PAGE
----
In the 1970's and 1980's bowling attacks were more lethal and pitches were were far more favourable for the pacemen.In addition there was no headgear or restriction on bouncers.In the modern age the likes of Viv Richards and Gavaskar and may well have averaged 3-4 runs more than what they did.

    Where Tendulkar wins is that he bore more pressure than any great batsmen and no batsman ever may equal his record of scoring 100 centuries.

  • Beertjie on May 2, 2012, 23:32 GMT

    Well said, @HumungousFungus. Barry Richards for those who saw him play (1965-1983) was the SRT of our era. Perfection and ease combined with a hunger for runs initially that could not be sustained as he saw his prospects of ever playing international cricket disappear. I understand Ashley Mallett's admiration for that Harvey innings. I saw Graeme Pollock on one leg score 209 against Australia in 1967. Since I didn't see Harvey myself (although I saw all the others) I would have replaced Harvey with Pollock, but why overlook Lara? It's tough comparing across generations, but I count myself lucky to have seen most of them live.

  • Emancipator007 on May 2, 2012, 22:43 GMT

    @Philip_:Concur,for me Aravinda has been one of the classiest bats of all time against high-quality bowling(savaged Imran,OZ pacers), just did not get the world platform (meager, infrequent 2 Test series in Eng,OZ,WI at his prime as a dazzling strokeplayer,forget his stats/average). He still did well in OZ, Eng and practically dominated OZ in ODIs. He would have been the 1st past 10,000 ODI runs, not SRT, if only SL got more away tours (only Pak, India helped SL). I see the same problem for Tamim (rare, raging talent) and the only "pure" all-rounder in world cricket today Shakib (frontline bat as well as frontline bowler unlike reluctant bowlers Watson and Kallis)as far as peer/pundit recognition goes. A. Flower too missed out on the kudos. Test Bats I would stop life to watch:Sunny,'90s Tendu,Greg, Kapil, Botham, Gower,Lara, Aravinda,Viru,KP. Primarily ODI bats:pioneers Deano,Miandad,'90s Ganguly,Kalu (his 20 average did not matter, he brought sheer joy), Jaya &Gilly on song,Aravinda.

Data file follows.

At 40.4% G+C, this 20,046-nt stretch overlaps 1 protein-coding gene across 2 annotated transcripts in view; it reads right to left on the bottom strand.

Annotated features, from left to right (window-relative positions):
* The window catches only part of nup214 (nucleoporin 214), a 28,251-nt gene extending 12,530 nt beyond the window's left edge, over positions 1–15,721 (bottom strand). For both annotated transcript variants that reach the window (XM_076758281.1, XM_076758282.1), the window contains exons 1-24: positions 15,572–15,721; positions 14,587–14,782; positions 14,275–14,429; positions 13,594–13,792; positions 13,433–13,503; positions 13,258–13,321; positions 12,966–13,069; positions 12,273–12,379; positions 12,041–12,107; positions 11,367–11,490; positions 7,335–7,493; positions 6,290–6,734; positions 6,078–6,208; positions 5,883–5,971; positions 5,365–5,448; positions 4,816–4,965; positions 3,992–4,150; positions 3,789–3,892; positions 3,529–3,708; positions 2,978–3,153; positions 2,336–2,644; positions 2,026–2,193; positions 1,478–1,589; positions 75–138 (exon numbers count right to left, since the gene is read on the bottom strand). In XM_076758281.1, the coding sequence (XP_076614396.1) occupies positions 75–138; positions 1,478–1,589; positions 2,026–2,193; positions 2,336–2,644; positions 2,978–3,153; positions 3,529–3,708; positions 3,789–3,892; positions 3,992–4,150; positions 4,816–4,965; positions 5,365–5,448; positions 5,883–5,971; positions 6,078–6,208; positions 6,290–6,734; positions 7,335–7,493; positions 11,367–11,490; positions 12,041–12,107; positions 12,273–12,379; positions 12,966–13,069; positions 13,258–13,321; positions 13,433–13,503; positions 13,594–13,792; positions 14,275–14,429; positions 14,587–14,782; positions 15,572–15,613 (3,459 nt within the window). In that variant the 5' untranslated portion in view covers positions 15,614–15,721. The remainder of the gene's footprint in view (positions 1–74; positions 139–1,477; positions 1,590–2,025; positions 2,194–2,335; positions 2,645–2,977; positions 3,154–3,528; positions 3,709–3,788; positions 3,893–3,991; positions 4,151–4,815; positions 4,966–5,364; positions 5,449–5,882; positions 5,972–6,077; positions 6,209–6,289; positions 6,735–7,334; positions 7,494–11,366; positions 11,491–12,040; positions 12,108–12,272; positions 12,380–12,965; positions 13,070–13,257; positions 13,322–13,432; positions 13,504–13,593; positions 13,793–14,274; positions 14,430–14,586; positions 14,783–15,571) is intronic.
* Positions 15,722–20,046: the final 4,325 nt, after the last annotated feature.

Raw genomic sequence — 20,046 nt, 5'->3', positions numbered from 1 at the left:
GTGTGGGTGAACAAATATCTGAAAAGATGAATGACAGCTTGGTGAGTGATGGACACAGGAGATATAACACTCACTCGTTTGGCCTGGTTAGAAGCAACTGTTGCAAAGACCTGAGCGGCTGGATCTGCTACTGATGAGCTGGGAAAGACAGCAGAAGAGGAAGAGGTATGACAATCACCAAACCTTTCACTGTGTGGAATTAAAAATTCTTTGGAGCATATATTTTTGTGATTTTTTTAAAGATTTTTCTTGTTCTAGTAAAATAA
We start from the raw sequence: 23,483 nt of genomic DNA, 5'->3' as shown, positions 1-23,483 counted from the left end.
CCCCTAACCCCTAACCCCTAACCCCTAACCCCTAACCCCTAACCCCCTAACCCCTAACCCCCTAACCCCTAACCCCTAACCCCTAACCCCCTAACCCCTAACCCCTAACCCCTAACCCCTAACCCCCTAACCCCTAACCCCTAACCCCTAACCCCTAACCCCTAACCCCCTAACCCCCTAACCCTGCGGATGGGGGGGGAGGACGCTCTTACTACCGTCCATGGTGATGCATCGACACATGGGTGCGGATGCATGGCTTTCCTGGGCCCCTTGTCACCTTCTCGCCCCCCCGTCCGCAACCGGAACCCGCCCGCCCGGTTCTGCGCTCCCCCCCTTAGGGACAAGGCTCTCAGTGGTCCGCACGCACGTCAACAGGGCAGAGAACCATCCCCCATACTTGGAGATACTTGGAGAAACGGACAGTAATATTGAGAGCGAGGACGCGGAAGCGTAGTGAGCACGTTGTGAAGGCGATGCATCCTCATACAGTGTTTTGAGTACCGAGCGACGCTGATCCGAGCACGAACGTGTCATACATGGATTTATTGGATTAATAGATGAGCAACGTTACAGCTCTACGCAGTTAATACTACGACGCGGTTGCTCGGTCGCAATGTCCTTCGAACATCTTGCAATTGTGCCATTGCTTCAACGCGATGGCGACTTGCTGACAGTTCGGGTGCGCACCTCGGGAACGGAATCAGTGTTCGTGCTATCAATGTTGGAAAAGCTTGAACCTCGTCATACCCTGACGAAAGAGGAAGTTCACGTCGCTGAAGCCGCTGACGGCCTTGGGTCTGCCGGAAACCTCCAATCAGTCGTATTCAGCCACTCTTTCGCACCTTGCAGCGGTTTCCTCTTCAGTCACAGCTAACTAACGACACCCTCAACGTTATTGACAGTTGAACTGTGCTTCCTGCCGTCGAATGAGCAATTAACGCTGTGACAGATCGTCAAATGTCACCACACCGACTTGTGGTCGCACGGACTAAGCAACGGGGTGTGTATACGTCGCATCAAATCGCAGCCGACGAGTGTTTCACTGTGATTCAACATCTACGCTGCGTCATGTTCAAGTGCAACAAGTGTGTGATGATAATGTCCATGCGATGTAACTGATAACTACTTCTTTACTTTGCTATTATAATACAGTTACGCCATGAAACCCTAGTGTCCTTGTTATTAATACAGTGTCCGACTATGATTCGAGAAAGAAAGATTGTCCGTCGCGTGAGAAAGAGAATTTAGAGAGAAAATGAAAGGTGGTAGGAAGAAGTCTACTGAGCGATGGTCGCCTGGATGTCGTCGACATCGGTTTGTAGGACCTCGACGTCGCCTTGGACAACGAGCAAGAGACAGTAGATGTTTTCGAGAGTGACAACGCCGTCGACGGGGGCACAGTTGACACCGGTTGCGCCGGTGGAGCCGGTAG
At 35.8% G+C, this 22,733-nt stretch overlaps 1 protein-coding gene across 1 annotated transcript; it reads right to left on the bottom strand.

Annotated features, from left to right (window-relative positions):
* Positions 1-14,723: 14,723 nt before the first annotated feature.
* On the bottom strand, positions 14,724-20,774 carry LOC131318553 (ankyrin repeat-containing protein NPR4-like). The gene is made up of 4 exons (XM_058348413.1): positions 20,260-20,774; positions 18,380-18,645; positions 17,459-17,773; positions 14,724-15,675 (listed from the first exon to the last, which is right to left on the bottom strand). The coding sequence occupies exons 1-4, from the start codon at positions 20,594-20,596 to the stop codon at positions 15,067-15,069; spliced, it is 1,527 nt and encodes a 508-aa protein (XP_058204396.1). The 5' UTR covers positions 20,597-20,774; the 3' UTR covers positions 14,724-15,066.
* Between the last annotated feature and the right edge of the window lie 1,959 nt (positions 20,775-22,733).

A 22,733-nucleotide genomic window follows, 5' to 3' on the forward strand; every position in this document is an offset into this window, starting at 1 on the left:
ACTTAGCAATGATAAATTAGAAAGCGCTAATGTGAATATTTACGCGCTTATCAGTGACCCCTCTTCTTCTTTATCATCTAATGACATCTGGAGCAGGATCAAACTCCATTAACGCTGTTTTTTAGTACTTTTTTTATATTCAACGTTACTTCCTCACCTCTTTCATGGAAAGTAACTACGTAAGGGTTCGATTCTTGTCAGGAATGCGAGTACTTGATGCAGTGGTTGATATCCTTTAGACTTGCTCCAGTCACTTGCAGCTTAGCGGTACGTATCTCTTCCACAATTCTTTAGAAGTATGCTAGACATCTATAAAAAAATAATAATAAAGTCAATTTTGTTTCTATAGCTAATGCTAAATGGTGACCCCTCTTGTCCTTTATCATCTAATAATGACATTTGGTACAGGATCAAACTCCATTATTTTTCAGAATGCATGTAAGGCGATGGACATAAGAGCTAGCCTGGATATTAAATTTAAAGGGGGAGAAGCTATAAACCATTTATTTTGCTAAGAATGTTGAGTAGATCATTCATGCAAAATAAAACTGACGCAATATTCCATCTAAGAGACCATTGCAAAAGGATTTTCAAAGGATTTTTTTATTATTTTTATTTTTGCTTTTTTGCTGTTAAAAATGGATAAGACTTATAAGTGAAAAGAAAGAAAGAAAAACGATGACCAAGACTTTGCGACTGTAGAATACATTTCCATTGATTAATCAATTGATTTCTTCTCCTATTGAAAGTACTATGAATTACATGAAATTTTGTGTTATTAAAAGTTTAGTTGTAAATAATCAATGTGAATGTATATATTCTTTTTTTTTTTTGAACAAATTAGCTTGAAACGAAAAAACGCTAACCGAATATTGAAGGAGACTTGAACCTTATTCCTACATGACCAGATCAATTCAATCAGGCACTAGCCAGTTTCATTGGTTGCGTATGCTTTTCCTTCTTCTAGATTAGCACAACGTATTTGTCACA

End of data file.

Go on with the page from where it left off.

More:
• Lord_Dravid on May 2, 2012, 19:04 GMT

    lara was good but not better than tendulkar..tendulkar has been in the game for more than two decades and still counting which in itself is a remarkble achievement...also tendulkar played and plays with 10 times more pressure on him than lara or any other batsmen for that matter.. those who say tendulkar isnt a match winner go and research how many man of the match awards he has won..and in some matches tendulkar has played good knocks in a losing cause but that you gotta blame the rest of the team, its unfair to blame tendulkar all the time.

  • Bobby_Talyarkhan on May 2, 2012, 18:42 GMT

    @mk49_van asks "Why do these folks keep picking Barry Richards"? Maybe because they know a thing or two about cricket, and maybe because they experienced the pleasure of watching him bat, which you clearly didn't so you have my sympathies. More seriously, some broadcasting organisation somewhere should make more film of Barry Richards battng available on youtube or somewhere so that the poor deprived younger generations can get a glimpse of the greatest batsman I, and many others, were privileged to witness.

  • shrikanthk on May 2, 2012, 16:41 GMT

    Waspsting : Ashley himself isn't saying that Lara played fast bowling better. He is attributing that opinion to others. And to be fair to him, there is no dearth of casual fans who hold that opinion.

    Anyway, Ashley does pick Sachin in the end, which implies that he himself doesn't think that Lara played fast bowlers better.

    Harvey's choice is debatable, especially given his rather sketchy record against England - the best side of his era. Nevertheless, hardly anybody else averaged more than Harvey's career average in the era he played in (excluding Sobers who is not an exact contemporary). Goes to show that the 50s wasn't a great time to be a batsman.

    Also, it may be argued that Harvey was a better player of spin bowling than either Chappell or Ponting.

  • Scube on May 2, 2012, 15:43 GMT

    @Kays789: Lara scored 8 centuries in matches won by WI! How does that qualify for consistently contributing to team's victories better than SRT!?! Btw, Lara scored 600+ in a 3 test series against SL that Windies lost 3-0! And if you conclude that Lara was therefore after personal milestones, then you understand Cricket as much as I understand Latin! So, no point arguing! But the overwhelming fact is that both SRT & Lara played in teams with at best average & often pedestrian bowling attacks!